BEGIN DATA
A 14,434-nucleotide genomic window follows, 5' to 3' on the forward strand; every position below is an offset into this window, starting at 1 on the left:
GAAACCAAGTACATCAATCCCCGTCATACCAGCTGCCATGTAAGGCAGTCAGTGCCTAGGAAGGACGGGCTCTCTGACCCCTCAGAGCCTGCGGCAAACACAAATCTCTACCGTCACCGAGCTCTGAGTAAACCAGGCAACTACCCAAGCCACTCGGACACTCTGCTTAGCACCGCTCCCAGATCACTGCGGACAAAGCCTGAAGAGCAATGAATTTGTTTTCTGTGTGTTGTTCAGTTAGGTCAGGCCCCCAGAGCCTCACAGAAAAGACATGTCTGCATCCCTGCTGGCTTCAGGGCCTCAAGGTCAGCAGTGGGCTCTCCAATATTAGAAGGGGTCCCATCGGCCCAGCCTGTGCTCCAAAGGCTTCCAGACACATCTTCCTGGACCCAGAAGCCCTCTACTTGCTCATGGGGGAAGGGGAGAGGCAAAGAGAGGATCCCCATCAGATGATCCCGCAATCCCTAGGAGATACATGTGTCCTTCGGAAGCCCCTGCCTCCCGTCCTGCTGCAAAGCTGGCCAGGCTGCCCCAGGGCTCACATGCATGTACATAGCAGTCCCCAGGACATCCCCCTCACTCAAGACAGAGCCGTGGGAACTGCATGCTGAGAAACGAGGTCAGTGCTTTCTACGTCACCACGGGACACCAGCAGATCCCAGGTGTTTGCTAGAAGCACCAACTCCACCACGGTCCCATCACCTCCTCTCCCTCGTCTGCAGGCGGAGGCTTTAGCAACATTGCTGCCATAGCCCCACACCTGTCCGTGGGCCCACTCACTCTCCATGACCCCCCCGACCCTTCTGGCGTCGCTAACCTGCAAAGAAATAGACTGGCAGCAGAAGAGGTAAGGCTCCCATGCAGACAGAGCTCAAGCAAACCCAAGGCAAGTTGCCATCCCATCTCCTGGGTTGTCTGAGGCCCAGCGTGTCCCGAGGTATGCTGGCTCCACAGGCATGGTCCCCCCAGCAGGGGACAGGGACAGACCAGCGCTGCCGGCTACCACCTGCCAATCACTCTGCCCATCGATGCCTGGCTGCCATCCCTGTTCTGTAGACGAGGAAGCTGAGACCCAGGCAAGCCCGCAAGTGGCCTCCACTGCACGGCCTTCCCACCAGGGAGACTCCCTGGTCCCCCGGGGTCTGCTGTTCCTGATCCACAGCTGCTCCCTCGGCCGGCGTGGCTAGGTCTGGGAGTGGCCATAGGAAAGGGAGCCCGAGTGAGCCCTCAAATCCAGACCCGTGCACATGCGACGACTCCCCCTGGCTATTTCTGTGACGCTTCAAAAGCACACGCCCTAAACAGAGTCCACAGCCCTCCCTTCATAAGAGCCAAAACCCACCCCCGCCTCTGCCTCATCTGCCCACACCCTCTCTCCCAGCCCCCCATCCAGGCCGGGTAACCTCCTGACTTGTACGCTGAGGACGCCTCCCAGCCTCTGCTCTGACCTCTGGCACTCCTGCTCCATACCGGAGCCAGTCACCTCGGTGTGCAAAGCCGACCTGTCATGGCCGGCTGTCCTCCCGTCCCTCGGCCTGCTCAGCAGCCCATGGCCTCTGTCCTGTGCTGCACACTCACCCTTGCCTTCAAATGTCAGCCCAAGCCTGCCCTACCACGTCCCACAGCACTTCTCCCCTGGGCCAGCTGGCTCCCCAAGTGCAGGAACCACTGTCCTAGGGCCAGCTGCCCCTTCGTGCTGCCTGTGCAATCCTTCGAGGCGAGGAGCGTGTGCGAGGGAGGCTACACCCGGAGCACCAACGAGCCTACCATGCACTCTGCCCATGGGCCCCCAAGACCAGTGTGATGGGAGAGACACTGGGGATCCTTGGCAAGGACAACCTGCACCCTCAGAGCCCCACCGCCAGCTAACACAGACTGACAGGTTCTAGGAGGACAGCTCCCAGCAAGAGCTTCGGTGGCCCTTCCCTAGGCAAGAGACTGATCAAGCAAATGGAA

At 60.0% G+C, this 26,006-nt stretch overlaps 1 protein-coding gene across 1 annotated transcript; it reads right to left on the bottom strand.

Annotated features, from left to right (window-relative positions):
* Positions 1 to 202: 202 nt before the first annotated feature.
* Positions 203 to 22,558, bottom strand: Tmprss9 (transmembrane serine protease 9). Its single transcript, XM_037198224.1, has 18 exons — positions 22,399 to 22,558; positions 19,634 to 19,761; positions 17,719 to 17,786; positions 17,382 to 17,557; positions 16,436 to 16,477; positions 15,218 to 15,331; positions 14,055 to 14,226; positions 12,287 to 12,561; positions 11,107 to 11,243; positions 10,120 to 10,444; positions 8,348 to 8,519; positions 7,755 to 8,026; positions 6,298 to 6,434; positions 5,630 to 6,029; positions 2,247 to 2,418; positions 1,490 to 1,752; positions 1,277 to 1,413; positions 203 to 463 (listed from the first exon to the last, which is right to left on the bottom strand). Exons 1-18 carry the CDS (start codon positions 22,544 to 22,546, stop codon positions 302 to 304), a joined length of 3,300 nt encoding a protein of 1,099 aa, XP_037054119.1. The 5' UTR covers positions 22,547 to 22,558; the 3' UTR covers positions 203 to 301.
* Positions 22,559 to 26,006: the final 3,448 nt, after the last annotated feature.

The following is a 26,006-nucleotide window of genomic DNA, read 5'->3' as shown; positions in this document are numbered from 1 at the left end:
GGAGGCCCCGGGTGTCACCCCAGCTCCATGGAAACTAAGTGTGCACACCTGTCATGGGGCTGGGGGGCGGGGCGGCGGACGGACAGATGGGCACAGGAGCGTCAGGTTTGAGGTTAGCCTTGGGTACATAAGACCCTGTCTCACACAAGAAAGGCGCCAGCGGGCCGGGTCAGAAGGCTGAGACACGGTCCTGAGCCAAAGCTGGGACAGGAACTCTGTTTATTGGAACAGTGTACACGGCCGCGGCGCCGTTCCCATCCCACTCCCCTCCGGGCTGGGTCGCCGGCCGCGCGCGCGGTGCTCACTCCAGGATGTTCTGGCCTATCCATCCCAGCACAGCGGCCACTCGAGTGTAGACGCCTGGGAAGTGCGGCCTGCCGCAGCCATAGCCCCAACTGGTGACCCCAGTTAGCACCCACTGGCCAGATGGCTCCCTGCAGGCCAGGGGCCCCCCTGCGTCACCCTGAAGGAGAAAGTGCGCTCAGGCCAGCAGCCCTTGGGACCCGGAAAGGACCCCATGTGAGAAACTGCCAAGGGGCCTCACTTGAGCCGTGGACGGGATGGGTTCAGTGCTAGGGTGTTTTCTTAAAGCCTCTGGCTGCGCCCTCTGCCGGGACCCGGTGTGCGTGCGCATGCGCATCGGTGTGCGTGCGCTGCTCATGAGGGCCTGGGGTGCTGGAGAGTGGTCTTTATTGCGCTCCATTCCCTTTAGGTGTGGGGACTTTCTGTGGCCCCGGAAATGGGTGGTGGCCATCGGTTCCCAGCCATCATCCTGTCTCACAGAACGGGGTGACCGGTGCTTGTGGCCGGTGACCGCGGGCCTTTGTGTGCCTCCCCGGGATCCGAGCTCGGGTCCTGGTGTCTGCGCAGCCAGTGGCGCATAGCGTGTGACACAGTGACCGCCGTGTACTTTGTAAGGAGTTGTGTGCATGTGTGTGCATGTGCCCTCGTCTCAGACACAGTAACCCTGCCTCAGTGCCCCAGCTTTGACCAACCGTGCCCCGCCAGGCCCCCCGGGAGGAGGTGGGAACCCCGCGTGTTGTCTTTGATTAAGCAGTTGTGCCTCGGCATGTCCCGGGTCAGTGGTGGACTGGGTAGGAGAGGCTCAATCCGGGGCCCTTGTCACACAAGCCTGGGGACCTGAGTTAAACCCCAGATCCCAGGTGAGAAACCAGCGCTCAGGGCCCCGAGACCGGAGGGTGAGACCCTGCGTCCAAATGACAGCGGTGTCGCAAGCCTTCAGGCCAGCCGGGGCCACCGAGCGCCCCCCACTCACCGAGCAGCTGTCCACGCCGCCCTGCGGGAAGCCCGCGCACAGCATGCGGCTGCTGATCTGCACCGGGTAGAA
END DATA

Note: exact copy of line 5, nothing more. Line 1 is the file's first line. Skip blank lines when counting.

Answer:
* Positions 1 to 202: 202 nt before the first annotated feature.